SEVEN DEATHS
TRACED TO GAS
CLEVELAND, Ohio. Jan. 30.—0 P)
—Tho mysterious illness here yester
day of seven members of the family
of Arthur Fulvl, 33. a machinist,
which resulted In the death of the
father and five children, was due to
monoxide gas. according to the re
port of the chemists who examined
the bodies today.
Tho body of the father and those
of four children were found tn the
home yesterday afternoon by police,
who had been called by a neighbor,
whoso attention had been nroused
by Mrs. Fulvl, faint from the gas
effects, tapping on a window.
The list of dead was increased to
six today when Jeano, aged 8, sent
to the hospital with her mother,
passed away. Physicians believe
Mrs. Fulvl will recover.
55,000 WORTH OF AUTO TAGS
SOLD IN ELEVENTH HOUR RUSH
The last day of grace extended to
car owners for procuring 1926 li
cense plates closed yesterday with
a great number of autolsts still lack
ing plates. Late last night ap
plicants were still calling at tho
court house in hope they might get
their tags. One far-seeing appli
cant even called at the sheriff's of
fice hoping that an alibi might be
established before action was taken
against the tardy auto owners.
One woman standing in line yes
terday found the strain too great
and nearly disrupted the waiting
line by fainting. It is said a num-
Judge Tones
Down Attack
On Roosevelt
WASHINGTON, Jan. 80.—OP)—
Federal Judge Wallace McCamant
of Oregon, qualified In a formal
statement today the testimony he
gave yesterday before the Senate
Judiciary committee that Theodore
Roosevelt was "not a good Ameri
can” because he advocated the re
call of Judicial decisions.
”1 am bound to think that the re
call of judicial decisions subversive
of the constitution and an un-Ameri
can doctrine," h© said. “This was
all I intended to imply in my testi
mony at the hearings before the
judiciary committee.”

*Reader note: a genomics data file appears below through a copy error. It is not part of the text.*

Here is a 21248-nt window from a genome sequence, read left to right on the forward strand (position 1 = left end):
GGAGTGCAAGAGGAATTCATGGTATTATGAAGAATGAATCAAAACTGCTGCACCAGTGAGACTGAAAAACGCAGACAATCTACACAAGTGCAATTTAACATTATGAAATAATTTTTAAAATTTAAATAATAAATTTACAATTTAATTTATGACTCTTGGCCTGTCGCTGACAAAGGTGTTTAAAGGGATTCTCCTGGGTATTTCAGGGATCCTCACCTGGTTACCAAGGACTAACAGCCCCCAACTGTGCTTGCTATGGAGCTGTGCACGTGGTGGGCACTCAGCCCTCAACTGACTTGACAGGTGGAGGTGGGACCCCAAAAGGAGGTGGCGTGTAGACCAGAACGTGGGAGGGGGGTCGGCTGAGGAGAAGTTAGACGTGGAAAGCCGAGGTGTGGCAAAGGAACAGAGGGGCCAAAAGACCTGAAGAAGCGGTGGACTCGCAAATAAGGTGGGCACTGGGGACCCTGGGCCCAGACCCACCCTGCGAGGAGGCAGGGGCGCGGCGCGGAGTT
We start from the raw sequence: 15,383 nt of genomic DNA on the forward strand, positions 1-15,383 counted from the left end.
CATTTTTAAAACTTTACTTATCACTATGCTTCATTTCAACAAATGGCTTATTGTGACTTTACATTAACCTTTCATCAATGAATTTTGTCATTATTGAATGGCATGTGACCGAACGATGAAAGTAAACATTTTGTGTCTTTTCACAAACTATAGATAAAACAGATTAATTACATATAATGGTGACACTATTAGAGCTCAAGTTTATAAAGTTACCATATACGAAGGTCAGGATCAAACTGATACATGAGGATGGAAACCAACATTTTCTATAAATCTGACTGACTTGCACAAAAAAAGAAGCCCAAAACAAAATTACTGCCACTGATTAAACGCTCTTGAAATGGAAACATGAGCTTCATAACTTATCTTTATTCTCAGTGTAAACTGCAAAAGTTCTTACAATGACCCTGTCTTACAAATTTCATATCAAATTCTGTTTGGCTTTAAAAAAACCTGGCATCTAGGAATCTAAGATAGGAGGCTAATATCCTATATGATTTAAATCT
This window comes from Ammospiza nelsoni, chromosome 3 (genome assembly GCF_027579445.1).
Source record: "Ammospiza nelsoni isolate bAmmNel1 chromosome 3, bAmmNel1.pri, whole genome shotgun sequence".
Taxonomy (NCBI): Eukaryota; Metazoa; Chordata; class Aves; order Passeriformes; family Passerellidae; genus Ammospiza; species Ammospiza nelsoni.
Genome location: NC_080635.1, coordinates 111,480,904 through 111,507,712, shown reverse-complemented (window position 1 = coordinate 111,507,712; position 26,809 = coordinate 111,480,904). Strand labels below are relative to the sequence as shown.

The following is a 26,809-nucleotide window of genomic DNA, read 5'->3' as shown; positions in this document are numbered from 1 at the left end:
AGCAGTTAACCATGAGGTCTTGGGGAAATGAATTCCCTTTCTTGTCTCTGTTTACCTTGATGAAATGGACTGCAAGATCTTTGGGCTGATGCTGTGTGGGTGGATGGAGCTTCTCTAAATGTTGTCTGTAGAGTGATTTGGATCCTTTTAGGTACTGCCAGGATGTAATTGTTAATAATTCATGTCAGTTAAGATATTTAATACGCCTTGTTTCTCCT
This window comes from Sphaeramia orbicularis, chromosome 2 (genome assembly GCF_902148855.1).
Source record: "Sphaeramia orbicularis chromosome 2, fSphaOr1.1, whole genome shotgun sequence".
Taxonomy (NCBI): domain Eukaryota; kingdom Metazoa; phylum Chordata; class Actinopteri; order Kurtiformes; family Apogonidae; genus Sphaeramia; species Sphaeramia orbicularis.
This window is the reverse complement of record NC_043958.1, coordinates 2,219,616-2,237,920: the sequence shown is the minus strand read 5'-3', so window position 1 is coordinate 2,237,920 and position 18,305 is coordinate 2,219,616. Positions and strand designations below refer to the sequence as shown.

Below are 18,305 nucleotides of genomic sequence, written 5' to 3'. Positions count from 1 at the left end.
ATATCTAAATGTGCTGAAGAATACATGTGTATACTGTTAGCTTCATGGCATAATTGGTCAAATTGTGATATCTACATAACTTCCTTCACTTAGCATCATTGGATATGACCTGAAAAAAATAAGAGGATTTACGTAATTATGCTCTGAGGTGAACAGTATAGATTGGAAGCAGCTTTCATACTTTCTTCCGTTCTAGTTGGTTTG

MITCHELL TO
TAKE STUMP
NEW YORK, Jan. 30.—OP)—Col.
William Mitchell, whose resignation
from the army was accepted yester
day, will present his views on avln
tlon in a lecture tour to start hero
February 10, and take him across
the country. James B. Pond, head of
the, Pond Lecture bureau, said to
night. Negotiations Were completed
today.
her of tho more hard-hearted souls
did not even show natural interest
in the accident, so worried were they
in saving their places In the line.
On Friday 365 license plates were
Issued, according to Warren Dailey,
state automobile Inspector. Yester
day approximately 15.000 worth of
plates were secured by the car
owners.
Officials have warned motorists
that Monday they will be subject to
arrest If they are using the obsolete
plates.
Work Would Wipe Out
Reclamation Charges
Shoshone Settlers Would Be Freed of
$1,667,630 Assessments Under His
Plan; Platte Area of $22,680
WASHINGTON, Jan. 30.—</P) —Passage of bills in
troduced in the senate based upon a report of a hoard or a
survey, and providing for charging off construction costs
and suspension of payments on seven reclamation projects,
was urged in reports submitted today by Secretary Work
to the senate reclamation committee.
Rubstltutlon* and revisions In the
phraseology of some of the measures (
was suggested by the secretary as
a means of facilitating their admin
istration. The projects Included In 1
the proposed legislation, with the
amounts to Im* charged off mid ac- 1
reage against which charges are to
be suspended are os follows:
MAIN NEWS SECTION
Hero of Valorous
Mid-Ocean Rescue
B
Copt. George Fried of tho U. B
liner President Roosevelt, •• hose res
cue of the crew of the British
freighter Antinoe won the thanks
of King George,
PWGfsllD
FOR ROMANOFF
GROIJEfLS
Gems Worth Quarter of
Billion to Be Sold
by Bolsheviki
MOSCOW, Jan. 30.—OP)—Negotia
tions were begun today with the so
viet government by Rudolph Obiatt
of New York, and Norman Welsz of
London, representing important Am
erican Jewelry houses, for the pur
chase of part of the Russian im
perial crown Jewels. The govern
ment has decided to sell tho jewels
in separate lots, but no offer will
be accepted for less than $5,000,000
w-.th of gerr.s at one time.
At least ten other foreign diamond
exports are bidding for part of tjie
collection, the value of which some
Jewelers place at $250,000,000. Obiatt
and Welsz made a five hour examin
ation of the entire collection at the
state troariry today and were great
ly impressed with the beauty, varie
ty. intrinsic worth and historical
value of the jewels.
“I have seen all the Important
crown jewels." said Welsz, “Includ
ing the matchless royal treasures of
India and Ixmdon, but none of these